Are the Dietary Guidelines REALLY So Radical?
Politics swirled this week, and as a scientist I wept.
Much more to come here, check out recent posts if you missed them! As billionaire pescatarians Laura and John Arnold bankroll meat industry spokesperson Nina Teicholz via their lobbying 501(c)s Action Now Initiative & Nutrition Coalition it is easy to lose sight of the actual nutrition surveys and science we are talking about.
The hand-wringing, panty bunching, and other various "ings" going on over the impending issue of the 2015 Dietary Guidelines is almost assuredly not about the scientific rigor of the process or the guidelines themselves. Are they perfect? No. Are they really all that radical or far off from what would be healthful eating, on a population-wide basis, for the United States of America? Again, no. Setting aside the particular foods themselves for the time being, the main argument is that this grand low-fat experiment has been a giant failure. Critics go further to make the ridiculous claim that the "wrong advice" is responsible for the obesity epidemic. I present here a collection of data and statistics that show reducing fat -- any fat -- is hardly some grand experiment from the point at which we here in the United States began. HARDLY.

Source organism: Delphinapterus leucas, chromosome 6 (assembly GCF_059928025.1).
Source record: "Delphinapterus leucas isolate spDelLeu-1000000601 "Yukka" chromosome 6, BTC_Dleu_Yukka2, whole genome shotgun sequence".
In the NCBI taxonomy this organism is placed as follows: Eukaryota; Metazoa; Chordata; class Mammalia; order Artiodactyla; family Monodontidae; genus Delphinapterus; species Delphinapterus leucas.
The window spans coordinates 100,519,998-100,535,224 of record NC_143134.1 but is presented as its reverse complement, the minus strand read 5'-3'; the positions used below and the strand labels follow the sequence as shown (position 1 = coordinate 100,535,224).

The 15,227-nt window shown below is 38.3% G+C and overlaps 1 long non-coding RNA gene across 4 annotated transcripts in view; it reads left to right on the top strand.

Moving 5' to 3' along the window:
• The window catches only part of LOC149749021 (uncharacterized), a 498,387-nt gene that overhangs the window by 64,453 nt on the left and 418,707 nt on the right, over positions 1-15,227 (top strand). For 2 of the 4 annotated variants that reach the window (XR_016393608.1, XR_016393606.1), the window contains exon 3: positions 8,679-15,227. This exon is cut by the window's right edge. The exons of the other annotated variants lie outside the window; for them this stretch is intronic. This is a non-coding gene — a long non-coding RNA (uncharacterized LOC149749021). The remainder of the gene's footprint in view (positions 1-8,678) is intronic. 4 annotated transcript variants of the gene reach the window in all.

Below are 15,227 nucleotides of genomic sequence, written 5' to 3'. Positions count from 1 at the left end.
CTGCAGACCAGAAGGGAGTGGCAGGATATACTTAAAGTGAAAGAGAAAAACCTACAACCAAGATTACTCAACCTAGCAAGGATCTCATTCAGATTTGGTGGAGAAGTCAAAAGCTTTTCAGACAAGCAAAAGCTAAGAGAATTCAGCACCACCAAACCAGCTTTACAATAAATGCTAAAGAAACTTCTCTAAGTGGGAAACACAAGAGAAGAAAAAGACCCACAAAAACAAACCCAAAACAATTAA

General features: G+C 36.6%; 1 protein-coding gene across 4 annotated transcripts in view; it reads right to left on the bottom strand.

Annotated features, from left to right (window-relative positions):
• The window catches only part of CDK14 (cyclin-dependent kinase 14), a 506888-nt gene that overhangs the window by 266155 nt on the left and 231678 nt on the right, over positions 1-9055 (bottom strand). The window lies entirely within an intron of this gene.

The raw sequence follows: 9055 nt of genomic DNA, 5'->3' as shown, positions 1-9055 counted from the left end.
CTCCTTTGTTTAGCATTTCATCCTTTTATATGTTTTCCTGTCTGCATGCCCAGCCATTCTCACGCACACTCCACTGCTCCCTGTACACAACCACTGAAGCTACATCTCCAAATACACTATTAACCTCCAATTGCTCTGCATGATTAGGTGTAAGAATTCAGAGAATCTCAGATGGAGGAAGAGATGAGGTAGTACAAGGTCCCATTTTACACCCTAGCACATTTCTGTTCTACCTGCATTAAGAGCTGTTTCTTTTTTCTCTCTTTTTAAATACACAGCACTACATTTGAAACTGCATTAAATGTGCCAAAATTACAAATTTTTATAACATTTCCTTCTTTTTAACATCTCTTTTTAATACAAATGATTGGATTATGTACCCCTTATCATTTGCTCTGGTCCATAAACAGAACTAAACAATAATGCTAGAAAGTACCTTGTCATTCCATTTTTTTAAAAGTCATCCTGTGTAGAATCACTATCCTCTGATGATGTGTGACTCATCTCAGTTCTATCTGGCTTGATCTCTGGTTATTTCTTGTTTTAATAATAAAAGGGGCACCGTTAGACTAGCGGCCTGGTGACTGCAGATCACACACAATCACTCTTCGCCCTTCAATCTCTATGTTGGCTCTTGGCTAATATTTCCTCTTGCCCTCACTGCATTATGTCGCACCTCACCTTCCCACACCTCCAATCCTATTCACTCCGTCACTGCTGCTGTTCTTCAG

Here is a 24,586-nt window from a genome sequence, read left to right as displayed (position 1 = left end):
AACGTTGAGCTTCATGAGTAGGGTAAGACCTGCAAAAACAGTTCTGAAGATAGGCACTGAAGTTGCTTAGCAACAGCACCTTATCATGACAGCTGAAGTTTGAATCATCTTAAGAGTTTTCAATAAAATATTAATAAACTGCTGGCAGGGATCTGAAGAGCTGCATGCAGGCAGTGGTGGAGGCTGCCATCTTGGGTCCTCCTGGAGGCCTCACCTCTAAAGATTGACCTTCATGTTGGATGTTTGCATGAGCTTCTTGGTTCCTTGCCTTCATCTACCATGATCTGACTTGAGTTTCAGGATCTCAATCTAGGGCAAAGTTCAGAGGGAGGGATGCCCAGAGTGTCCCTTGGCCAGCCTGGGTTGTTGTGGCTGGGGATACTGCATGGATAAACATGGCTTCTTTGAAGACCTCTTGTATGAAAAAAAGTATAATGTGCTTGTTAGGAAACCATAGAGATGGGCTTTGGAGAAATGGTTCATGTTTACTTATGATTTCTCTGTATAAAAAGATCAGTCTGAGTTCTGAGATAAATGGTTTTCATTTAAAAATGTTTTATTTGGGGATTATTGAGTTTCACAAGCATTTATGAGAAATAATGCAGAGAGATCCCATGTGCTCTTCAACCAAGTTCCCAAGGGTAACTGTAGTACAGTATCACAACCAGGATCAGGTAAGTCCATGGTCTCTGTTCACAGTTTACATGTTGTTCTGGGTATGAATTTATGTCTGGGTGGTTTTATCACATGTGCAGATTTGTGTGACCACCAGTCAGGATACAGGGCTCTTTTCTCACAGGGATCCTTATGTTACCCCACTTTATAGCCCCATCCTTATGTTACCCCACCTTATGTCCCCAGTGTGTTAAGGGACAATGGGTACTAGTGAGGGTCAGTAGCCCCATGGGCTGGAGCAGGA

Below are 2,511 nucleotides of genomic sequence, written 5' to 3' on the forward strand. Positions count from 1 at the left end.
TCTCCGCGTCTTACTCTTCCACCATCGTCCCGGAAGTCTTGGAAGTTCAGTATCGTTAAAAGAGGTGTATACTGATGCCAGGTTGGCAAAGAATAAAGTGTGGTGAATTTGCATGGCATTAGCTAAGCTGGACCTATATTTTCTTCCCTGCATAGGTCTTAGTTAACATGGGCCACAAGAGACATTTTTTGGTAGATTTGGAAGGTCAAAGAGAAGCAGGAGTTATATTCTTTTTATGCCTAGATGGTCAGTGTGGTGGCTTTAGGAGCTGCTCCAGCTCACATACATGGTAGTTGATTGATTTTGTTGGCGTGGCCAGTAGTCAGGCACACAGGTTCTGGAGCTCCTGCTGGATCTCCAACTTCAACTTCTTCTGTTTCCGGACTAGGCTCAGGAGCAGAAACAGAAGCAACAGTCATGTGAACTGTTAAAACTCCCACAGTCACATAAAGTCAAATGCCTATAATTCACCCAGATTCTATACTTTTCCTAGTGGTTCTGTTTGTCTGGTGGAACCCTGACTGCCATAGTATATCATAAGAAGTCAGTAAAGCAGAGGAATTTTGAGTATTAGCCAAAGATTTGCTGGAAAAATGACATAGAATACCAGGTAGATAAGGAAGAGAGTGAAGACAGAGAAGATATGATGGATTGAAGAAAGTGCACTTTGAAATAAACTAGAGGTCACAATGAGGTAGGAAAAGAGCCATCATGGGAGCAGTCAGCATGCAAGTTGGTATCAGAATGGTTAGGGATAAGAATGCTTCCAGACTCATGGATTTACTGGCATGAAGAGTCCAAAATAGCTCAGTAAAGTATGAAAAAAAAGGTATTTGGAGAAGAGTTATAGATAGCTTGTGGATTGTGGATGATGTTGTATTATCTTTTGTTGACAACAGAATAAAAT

Let's recap what the actual guidelines were in 1980:
|Left: 1977 McGovern Committee Right: 1980 Guidelines|
|Absolute fat and protein intake remains constant, carbohydrate intake increases|
|Due to increase in calories and carbohydrates, percentages change|
% carb increases, %fat decreases
|Under-reporting is clearly evident in this data|
Was this all the doing of the 1980 Guidelines?? I say no. From the data in Yerushalmy & Hilleboe (blog post) -- favored "gotcha" paper of Nina Teicholz, Gary Taubes, Tim Noakes, Richard Feinman, Stephen Phinney, Jeff Volek, Eric Westman, and basically every other low carb promoting decepticon out there -- here is the global picture circa the early 1950s.
You can click to view and resize in browser. Note that carbohydrates range from 48% to 80%, total protein from a (surprisingly rather low) 10% to 14%, and total fat from 8% to 40%.
The United States was consuming:
49% carb , 12% protein , 39% fat
How ANYONE can look at that data and claim there is anything radical, experimental, unfounded, misguided, etc. about bringing the US diet moderately "in line" with this admittedly skewed sampling of countries is beyond absurd.